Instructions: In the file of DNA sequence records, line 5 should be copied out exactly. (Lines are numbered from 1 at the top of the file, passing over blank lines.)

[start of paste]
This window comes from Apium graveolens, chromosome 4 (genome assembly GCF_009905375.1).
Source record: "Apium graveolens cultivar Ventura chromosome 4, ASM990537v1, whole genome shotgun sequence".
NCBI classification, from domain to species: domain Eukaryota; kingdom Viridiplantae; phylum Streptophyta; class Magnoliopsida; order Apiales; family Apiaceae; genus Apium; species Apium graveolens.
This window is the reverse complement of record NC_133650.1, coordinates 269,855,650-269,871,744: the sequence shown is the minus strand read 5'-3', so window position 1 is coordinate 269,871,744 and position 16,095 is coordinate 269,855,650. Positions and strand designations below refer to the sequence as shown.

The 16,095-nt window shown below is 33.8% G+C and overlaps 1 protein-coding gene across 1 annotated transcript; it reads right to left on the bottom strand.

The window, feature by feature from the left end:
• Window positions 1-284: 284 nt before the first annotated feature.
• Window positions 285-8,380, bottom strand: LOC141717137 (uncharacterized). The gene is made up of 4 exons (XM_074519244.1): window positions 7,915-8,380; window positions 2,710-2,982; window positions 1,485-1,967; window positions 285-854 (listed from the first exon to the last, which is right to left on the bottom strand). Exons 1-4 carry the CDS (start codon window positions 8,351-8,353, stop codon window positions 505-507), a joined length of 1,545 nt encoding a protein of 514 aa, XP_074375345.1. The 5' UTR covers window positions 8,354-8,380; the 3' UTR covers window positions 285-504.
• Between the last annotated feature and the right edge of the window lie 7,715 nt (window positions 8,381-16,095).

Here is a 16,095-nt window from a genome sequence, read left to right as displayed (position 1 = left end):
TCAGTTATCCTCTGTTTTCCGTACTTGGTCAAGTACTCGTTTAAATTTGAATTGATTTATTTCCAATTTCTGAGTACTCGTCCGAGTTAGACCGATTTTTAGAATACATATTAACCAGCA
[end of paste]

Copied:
The 16,095-nt window shown below is 33.8% G+C and overlaps 1 protein-coding gene across 1 annotated transcript; it reads right to left on the bottom strand.